A team of researchers from Xidian University and Beijing Normal University in China recently conducted a study to investigate the potential of functional near-infrared spectroscopy (fNIRS) in measuring brain activity in two key regions of the ventral visual pathway—the lateral occipital complex (LOC) and the fusiform face area (FFA). The study aimed to evaluate the feasibility and ecological validity of fNIRS in detecting brain activity in these regions, which play important roles in object recognition and face processing, respectively.
The brain, being one of the most complex organs, poses challenges for researchers studying its functions and interactions. Traditionally, invasive measurement devices have been used to study neuronal activity in awake subjects performing controlled tasks. However, the invasiveness of these devices limits their use on healthy humans in real-life settings. To overcome this obstacle, scientists have developed noninvasive techniques, such as fNIRS, which measures changes in hemoglobin concentration to infer brain activity.
Unlike functional magnetic resonance imaging (fMRI), which requires large and expensive equipment, fNIRS offers simplicity and portability. It involves placing a light source and detector on the scalp to measure localized changes in hemoglobin concentration, which correlate with brain activity. However, the full potential of fNIRS remains largely unexplored in many brain regions.
Previous studies have demonstrated the effectiveness of fNIRS in detecting brain activity in the ventral visual pathway. However, the researchers in this study aimed to investigate the feasibility and ecological validity of fNIRS in measuring brain activity in the LOC and FFA. To test their hypothesis, the team recruited 63 adult subjects and conducted object and face recognition tasks while measuring brain activity using a portable fNIRS instrument.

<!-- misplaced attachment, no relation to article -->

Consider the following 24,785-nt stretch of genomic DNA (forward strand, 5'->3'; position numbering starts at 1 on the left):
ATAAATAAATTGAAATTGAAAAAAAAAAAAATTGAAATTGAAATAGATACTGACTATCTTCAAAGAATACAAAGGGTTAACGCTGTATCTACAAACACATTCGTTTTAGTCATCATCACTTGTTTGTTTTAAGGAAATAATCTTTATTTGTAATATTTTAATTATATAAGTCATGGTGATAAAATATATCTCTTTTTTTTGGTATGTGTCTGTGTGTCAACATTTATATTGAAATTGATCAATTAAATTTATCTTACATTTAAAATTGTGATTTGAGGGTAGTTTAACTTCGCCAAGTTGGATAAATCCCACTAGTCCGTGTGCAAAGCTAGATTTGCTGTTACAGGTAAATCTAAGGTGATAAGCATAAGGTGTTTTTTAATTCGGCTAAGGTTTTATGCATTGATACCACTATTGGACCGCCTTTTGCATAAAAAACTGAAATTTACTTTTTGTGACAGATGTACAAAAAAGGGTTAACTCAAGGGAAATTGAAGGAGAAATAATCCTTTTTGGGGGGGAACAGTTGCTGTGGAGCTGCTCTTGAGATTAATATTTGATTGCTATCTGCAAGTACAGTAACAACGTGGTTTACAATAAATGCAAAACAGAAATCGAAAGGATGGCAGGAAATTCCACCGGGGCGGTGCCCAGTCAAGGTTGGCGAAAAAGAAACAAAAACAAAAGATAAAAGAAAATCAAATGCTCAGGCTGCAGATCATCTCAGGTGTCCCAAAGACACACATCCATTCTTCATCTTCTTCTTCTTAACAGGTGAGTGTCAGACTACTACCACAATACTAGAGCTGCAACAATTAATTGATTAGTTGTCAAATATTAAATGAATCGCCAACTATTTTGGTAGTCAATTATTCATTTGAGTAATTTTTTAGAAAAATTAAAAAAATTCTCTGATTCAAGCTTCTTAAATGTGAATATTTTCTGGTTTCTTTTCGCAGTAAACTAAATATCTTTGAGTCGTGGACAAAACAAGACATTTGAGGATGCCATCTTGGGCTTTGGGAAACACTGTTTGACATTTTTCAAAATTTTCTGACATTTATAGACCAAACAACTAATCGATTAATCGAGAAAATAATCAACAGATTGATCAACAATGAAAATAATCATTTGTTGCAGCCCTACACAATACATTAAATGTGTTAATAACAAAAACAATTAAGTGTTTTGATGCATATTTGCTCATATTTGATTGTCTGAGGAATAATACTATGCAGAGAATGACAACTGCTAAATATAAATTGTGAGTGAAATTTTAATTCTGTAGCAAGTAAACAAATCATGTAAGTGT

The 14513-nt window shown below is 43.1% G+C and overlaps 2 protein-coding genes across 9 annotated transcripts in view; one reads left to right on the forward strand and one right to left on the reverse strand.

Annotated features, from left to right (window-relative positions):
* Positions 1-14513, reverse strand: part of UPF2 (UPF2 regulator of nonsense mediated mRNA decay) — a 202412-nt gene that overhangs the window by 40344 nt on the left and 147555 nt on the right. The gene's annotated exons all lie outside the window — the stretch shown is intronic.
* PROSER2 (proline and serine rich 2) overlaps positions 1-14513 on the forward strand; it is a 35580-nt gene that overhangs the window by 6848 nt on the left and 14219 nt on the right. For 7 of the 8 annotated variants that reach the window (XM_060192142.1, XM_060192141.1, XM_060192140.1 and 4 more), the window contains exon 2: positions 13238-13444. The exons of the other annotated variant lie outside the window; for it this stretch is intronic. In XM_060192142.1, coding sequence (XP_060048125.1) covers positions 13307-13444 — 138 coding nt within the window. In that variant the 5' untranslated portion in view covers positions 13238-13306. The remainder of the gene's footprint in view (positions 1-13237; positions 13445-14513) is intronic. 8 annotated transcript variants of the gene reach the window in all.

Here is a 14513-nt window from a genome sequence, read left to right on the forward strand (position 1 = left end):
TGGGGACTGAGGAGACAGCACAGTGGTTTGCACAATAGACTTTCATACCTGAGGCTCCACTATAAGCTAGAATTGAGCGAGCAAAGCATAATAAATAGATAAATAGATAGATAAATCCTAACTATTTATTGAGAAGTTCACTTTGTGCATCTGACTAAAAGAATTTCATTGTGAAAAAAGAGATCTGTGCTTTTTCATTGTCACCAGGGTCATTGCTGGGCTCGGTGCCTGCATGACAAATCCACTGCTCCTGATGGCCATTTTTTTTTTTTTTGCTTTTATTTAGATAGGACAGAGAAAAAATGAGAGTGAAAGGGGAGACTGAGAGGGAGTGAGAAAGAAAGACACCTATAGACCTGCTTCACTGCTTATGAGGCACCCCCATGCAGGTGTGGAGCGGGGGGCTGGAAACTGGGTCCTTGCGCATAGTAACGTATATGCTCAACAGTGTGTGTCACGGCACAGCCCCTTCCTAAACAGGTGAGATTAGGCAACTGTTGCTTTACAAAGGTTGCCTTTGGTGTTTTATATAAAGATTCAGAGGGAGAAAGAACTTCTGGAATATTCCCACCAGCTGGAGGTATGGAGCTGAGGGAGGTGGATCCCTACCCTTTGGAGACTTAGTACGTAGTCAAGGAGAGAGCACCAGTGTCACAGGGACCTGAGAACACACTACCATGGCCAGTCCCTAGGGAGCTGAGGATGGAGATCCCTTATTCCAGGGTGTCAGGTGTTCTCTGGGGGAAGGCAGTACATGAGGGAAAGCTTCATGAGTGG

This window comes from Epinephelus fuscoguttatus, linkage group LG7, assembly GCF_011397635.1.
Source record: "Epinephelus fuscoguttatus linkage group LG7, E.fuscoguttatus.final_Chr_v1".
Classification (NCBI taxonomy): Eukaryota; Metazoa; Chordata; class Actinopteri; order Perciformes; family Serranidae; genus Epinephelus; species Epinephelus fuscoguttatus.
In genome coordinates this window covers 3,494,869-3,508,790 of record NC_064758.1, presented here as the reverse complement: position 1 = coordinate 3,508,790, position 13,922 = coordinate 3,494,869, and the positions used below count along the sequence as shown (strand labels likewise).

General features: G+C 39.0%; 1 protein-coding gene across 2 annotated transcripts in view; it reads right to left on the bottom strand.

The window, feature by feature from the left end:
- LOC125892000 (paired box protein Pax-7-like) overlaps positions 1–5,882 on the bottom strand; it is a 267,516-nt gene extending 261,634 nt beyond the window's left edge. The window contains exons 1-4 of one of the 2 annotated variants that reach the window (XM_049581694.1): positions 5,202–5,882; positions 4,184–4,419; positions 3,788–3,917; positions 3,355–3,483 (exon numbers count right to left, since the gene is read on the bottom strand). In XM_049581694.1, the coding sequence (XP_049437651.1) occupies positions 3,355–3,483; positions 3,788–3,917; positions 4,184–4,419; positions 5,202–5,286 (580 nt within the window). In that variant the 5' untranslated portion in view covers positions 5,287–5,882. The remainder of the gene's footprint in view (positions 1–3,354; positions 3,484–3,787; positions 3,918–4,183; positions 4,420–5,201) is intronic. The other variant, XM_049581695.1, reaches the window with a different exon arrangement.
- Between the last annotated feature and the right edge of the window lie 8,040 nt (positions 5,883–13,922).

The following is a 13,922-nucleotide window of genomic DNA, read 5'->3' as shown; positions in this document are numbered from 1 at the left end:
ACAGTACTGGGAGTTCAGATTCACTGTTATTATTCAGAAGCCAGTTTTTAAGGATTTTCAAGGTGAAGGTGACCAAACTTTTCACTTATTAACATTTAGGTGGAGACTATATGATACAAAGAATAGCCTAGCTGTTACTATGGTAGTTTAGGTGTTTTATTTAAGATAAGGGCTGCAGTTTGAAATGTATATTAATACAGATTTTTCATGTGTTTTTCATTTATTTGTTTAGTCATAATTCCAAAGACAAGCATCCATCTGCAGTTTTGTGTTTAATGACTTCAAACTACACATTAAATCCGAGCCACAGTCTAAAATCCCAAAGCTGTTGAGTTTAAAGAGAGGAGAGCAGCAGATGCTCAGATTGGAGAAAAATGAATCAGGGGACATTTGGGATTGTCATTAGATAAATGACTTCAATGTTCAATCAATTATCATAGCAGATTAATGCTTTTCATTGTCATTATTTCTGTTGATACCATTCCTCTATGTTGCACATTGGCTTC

The study revealed that the LOC target channel selectively activates in response to objects, while the FFA target channel does not. The researchers speculated that the depth at which the FFA is located may exceed the detection threshold of fNIRS, making it more challenging to collect FFA activity using this technique. Nevertheless, the study highlights the potential of fNIRS in detecting LOC activity and provides valuable insights into sensor placement optimization.
The research team utilized a transcranial brain atlas tool, which they had developed in a previous study, to determine the optimal placement of the fNIRS sensors for each subject. The study also demonstrated that placing the target channel corresponding to the target coordinates is sufficient for measuring LOC activity, eliminating the need for additional supplementary channels around the target coordinates.
These findings contribute to our understanding of the feasibility of fNIRS for practical applications and represent a significant step in the development of better techniques for studying the brain. Further advancements in fNIRS technology could lead to low-cost diagnostics for brain disorders and potential neuroenhancement devices, offering opportunities to augment cognitive functions and treat neurological conditions in the future.
While the study focused on the ventral visual pathway, fNIRS holds promise for exploring other brain regions and understanding complex cognitive processes. As researchers continue to refine and innovate fNIRS technology, its potential impact on neuroscience research and clinical applications remains to be seen.
1. Source: Coherent Market Insights, Public sources, Desk research
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